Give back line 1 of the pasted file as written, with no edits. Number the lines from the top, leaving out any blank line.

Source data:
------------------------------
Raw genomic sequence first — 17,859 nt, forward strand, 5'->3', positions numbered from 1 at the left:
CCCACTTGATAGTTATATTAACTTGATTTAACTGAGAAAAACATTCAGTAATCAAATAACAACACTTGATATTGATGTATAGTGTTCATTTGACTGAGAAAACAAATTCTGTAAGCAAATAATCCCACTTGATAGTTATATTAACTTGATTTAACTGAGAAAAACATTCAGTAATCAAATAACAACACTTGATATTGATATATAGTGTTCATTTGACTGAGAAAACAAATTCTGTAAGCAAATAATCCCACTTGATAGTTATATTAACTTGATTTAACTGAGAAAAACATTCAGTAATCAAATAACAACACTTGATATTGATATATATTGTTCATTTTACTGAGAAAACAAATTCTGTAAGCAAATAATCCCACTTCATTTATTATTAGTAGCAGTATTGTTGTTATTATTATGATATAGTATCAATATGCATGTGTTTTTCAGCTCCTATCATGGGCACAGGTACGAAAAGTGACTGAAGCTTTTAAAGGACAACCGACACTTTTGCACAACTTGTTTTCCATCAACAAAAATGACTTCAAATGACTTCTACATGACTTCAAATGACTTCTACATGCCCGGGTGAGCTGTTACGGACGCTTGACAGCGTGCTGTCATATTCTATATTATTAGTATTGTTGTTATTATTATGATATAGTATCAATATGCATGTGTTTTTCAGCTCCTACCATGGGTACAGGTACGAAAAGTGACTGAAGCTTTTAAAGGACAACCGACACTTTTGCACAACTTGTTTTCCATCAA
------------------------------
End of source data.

Raw genomic sequence first — 17,859 nt, forward strand, 5'->3', positions numbered from 1 at the left: